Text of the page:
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Phil Price

Electrical Qualifier
With an extensive industry background, Phil Price is an expert in many sectors across energy efficiency, demand response and grid optimization. He leverages his decades of experience to provide expertise.

Recent Posts

Work is Personal

There’s a topic that keeps coming up in my professional life, and it’s quite simply this: work is personal. What you do on the job is an expression of yourself, albeit through many filters of corporate speak and the lens of your occupation’s unique perspective. I’ve worked with many people over the years, especially younger ones, who seem to think they flip a switch and turn off work precisely at 5 PM. Their personal lives then restart on the way to their homes or the gym or wherever they choose to go.

Flight of the Bumblebee

Here in the South, we have a bee that eats wood, destroying otherwise fine architecture, fences and outdoor furniture. It’s called the white-faced bee or white-faced bumble. Somehow, over time it has become known as the carpenter bee – a most disrespectful misnomer as no carpenter intentionally destroys something made of wood. Well, okay, I will admit I did once destroy a book cabinet I had made, but in my defense, it was built out of square, out of plumb, and out of level.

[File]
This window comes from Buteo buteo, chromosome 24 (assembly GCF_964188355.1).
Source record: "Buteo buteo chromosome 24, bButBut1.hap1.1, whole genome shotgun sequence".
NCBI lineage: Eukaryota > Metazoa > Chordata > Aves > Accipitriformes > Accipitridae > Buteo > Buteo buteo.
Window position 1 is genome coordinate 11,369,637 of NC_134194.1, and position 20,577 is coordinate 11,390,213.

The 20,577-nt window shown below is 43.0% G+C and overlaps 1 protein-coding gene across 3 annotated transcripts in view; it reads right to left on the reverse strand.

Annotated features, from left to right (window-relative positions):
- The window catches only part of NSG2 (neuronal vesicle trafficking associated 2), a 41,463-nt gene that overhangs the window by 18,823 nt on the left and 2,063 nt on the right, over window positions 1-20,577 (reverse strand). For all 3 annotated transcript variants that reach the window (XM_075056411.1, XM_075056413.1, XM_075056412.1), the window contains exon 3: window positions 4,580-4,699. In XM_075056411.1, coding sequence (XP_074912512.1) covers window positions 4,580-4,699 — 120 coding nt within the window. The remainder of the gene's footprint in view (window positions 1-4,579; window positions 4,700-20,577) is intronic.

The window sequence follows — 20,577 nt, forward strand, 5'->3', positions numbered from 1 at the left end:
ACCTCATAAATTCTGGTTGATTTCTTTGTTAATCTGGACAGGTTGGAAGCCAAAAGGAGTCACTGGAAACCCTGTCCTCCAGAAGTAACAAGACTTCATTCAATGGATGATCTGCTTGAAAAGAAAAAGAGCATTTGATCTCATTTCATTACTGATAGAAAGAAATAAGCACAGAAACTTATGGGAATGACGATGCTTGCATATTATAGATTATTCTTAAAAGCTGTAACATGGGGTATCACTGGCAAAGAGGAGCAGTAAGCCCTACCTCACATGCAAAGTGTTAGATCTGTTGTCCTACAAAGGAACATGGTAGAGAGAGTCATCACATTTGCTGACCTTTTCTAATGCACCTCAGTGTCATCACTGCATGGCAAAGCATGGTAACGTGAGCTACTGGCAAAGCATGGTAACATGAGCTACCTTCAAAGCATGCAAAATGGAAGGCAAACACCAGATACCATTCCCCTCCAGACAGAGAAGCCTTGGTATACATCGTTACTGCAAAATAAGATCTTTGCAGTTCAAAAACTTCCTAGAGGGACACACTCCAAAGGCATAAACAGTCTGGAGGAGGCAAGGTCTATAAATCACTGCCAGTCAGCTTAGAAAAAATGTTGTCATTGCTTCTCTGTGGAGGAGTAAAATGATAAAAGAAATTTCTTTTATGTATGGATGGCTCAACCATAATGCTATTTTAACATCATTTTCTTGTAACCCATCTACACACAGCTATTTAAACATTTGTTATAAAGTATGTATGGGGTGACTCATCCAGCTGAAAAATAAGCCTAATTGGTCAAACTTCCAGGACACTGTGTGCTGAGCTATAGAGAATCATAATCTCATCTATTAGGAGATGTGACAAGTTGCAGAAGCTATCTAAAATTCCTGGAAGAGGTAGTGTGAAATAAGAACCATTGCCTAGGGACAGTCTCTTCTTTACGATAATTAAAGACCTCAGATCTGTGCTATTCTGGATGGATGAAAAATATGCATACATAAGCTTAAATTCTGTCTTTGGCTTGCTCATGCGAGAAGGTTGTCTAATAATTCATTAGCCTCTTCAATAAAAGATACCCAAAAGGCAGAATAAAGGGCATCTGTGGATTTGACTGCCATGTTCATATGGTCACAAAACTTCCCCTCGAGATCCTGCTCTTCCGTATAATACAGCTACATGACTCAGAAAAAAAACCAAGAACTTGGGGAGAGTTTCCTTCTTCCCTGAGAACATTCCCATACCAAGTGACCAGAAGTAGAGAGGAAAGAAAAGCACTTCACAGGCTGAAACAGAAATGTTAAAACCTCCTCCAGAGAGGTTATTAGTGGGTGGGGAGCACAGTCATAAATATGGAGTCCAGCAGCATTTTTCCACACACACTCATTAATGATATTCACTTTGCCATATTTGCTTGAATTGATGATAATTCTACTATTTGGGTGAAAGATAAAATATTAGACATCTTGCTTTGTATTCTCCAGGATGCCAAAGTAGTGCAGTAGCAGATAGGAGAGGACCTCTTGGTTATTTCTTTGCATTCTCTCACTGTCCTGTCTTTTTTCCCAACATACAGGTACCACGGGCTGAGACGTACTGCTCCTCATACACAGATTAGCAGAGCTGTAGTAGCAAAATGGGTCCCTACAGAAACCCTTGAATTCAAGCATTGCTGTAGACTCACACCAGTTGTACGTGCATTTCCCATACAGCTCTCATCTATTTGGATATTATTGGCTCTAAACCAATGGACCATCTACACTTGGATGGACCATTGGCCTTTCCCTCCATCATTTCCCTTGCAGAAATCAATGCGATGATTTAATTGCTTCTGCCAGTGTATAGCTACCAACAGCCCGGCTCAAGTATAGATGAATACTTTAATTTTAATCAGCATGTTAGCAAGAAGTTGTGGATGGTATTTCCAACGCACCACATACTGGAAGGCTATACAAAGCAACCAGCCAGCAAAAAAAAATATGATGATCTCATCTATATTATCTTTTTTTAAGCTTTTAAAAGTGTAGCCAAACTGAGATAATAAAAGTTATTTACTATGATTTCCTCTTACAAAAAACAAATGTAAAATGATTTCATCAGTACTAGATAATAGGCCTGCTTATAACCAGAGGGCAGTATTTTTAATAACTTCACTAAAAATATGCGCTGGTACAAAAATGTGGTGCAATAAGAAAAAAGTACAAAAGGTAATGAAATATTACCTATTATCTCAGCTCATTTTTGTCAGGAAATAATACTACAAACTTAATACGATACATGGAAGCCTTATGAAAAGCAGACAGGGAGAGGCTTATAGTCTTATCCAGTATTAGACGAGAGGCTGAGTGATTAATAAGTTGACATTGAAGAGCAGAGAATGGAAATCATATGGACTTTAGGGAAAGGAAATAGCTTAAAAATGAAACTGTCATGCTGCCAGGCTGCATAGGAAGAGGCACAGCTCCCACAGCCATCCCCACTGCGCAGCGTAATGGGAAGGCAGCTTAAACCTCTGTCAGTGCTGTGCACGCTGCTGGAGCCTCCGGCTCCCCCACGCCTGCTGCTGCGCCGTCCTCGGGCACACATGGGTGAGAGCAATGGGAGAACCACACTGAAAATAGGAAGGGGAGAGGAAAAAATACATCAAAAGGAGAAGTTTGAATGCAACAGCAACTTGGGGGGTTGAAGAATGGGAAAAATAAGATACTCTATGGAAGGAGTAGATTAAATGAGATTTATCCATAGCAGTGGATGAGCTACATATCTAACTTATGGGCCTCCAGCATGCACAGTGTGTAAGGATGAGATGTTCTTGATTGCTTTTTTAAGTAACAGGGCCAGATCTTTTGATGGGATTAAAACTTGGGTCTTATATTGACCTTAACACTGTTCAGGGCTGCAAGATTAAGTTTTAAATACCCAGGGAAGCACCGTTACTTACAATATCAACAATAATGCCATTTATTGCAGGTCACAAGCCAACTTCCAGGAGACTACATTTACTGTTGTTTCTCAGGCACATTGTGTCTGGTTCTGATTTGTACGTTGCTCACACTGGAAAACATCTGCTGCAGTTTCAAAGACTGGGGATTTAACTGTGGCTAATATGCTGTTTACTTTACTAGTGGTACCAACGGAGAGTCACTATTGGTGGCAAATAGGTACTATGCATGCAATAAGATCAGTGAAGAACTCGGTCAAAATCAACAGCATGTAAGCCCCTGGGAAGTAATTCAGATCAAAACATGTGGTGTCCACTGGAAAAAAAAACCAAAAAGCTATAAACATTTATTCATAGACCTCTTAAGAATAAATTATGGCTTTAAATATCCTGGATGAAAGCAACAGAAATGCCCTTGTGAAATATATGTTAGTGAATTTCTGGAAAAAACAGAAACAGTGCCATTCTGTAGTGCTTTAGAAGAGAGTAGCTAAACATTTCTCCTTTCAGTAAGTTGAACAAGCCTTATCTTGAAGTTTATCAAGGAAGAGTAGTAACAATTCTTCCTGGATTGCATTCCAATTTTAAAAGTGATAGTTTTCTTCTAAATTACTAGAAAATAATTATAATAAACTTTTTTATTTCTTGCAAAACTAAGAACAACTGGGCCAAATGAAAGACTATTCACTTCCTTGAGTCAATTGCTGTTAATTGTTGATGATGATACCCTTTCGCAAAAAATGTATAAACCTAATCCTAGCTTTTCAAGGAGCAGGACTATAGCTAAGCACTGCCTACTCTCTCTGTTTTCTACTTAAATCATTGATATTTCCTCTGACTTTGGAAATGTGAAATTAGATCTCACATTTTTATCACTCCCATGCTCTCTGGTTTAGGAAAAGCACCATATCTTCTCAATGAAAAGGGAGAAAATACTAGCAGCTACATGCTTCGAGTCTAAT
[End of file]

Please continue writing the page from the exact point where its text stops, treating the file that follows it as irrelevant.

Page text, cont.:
Address Your Stress

When you’re busy or stressed, it doesn’t take much to become upset. This could be caused by something major, like a work request you’re not able to complete, or something small, like a clicking sound across the room that won’t stop. It could even be caused by something traditionally considered a safety measure, like the alarm sounding in your car when you put your key in the ignition. Stressors like these can create a real dent in the daily dirigible of deliverance.

Safety Only Works If You Do

In a society of ever-increasing rules, we tend to lean on the bureaucracies that create the regulations to support us. However, it’s important to understand that rules aren’t what truly keep us safe. At the end of the day, safety only occurs when we take an actionable stance on being safe. Reading endless OSHA recommendations doesn’t make us one whit safer until we actually take responsibility for our own actions. Having a hard hat and safety glasses is good practice, however, being aware of your environment is the true first line of protection. By never putting yourself in harm’s way, you will not need to utilize the protection afforded by the safety systems. Counting on safety rules and regulations is a passive approach, much like playing defense in a game without ever scoring. It’s solid offense that carries the ball and wins games, and it’s a proactive stance on safety that will ensure your safety. All too often, I see people relying on some process or electronic gizmo to protect them, when the reality is that no process can be counted on to be foolproof.


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